Short and sweet, this book is a good choice for reluctant and early readers, while its humorous content will appeal to fans...



From the Flaca Files series , Vol. 1

A bilingual early chapter book inducts a new character into the pantheon of precocious child detectives.

Detective Flaca is an 8-year-old gumshoe. In this first offering, readers are privy to three of her cases, involving a missing chancleta (or flip-flop), deadly oranges and disappearing salsa (of the dance, not the food, variety), respectively. Geared toward an audience that appreciates snarky humor rather than hard-core mystery fans, all three cases are the result of comedic misunderstandings on the part of Detective Flaca and are “solved” by her learning the truth in each situation. Vicente does a commendable job of including the meanings of Spanish words within the text in such a manner that non-Spanish speakers should easily be able to understand them without the need for a glossary (which is good, since there isn’t one). While Detective Flaca’s language and thought processes belie her age, the stories themselves are entertaining enough to allow readers to suspend disbelief. Baeza Ventura’s Spanish translation of the story follows the English rendition.

Short and sweet, this book is a good choice for reluctant and early readers, while its humorous content will appeal to fans of comedy. Chuckle-inducing fun. (Mystery. 6-9)

Pub Date: Nov. 30, 2013

ISBN: 978-1-55885-779-7

Page Count: 80

Publisher: Piñata Books/Arté Público

Review Posted Online: Oct. 2, 2013

Kirkus Reviews Issue: Oct. 15, 2013

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From the Ballpark Mysteries series , Vol. 1

A new series for emerging chapter-book readers combines the allure of baseball parks with the challenge of solving a mystery. Mike and Kate have tickets to a Red Sox game and an all-access pass to the park, courtesy of Kate's mom, a sportswriter. The pass comes in handy when it's reported that star player Big D's lucky bat has been stolen, as it allows them to help find the thief. Historical details about Fenway Park, including the secret code found on the manual scoreboard, a look at Wally the mascot and a peek into the gift shop, will keep the young baseball fan reading, even when the actual mystery of the missing bat falls a little flat. Writing mysteries for very young readers is a challenge—the puzzle has to be easy enough to solve while sustaining readers' interest. This slight adventure is more baseball-park travel pamphlet than mystery, a vehicle for providing interesting details about one of the hallowed halls of baseball. Not a homerun, but certainly a double for the young enthusiast. On deck? The Pinstripe Ghost, also out on Feb. 22, 2011. (historical notes) (Mystery. 6-9)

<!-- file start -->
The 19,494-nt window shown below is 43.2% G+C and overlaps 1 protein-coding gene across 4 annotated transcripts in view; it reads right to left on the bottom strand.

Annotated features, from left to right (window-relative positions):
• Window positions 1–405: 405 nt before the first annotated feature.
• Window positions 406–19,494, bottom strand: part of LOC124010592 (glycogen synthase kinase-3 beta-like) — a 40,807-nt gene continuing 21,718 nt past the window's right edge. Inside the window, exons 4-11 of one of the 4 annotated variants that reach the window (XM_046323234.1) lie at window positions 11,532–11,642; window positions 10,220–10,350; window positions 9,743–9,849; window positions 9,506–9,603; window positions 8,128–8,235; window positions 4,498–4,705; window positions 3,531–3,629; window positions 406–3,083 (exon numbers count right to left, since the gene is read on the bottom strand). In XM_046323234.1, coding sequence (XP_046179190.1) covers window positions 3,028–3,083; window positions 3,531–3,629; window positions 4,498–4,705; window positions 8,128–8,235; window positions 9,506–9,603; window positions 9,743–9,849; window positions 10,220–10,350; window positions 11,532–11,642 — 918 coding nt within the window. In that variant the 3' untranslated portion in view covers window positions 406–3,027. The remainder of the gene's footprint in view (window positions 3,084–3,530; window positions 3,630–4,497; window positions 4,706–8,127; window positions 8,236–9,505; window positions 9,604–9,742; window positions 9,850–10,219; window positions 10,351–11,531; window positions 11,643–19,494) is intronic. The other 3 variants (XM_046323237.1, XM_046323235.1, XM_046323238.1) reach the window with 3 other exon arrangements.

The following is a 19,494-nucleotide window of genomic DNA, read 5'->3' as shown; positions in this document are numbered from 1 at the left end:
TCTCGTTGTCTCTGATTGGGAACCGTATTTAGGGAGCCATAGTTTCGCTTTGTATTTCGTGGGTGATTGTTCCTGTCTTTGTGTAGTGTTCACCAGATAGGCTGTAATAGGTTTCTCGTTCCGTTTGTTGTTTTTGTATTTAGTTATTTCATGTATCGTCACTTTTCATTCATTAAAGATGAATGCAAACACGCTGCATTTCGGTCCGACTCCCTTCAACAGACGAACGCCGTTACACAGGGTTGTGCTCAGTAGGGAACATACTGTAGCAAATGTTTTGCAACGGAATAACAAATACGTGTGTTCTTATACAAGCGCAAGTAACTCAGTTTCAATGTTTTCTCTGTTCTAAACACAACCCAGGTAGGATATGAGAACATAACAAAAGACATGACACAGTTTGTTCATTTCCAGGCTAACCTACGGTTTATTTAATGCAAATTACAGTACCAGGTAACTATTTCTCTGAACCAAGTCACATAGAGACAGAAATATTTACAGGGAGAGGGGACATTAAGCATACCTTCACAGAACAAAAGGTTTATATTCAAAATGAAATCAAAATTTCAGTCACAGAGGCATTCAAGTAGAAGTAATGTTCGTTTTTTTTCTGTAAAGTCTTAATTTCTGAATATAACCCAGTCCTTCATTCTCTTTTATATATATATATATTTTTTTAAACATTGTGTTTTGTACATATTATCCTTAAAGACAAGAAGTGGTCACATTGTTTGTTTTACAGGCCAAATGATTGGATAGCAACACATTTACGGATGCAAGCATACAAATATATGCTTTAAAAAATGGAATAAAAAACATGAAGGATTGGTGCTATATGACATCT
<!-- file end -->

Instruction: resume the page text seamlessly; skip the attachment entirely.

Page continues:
Pub Date: Feb. 22, 2011

ISBN: 978-0-375-86703-3

Page Count: 112

Publisher: Random House

Review Posted Online: Dec. 30, 2010

Kirkus Reviews Issue: Jan. 1, 2011

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Wholesome, uncomplicated fare for the younger Matt Christopher crowd.


From the Zach and Zoe Mysteries series , Vol. 1

Lupica kicks off a new series starring a pair of 8-year-old twins who solve sports-themed mysteries.

Even the pleasures of competing in various events during his school’s Spirit Week dim a smidge for Zach Walker when the prized autographed baseball he brings to his third-grade class for show and tell vanishes. Happily, his bookish but equally sports-loving sister, Zoe, is on the case, and by the time of the climactic baseball game at week’s end, she has pieced together clues and deductions that lead to the lost treasure—which had not been stolen but batted through an open window by the teacher’s cat and stashed in a storage shed by the custodian. In the co-published sequel, The Half-Court Hero, the equally innocuous conundrum hangs on the identity of the mysterious “guardian angel” who is fixing up a run-down playground basketball court. Along with plenty of suspenseful sports action, the author highlights in both tales the values of fair play, teamwork, and doing the “right thing.” The Walker family presents white, but in both the narrative and Danger’s appropriately bland (if inappropriately static) illustrations, the supporting cast shows some racial and ethnic diversity.

Wholesome, uncomplicated fare for the younger Matt Christopher crowd. (Fiction. 7-9)

Pub Date: May 1, 2018

ISBN: 978-0-425-28936-5

Page Count: 80

Publisher: Puffin

Review Posted Online: March 5, 2018

Kirkus Reviews Issue: March 15, 2018

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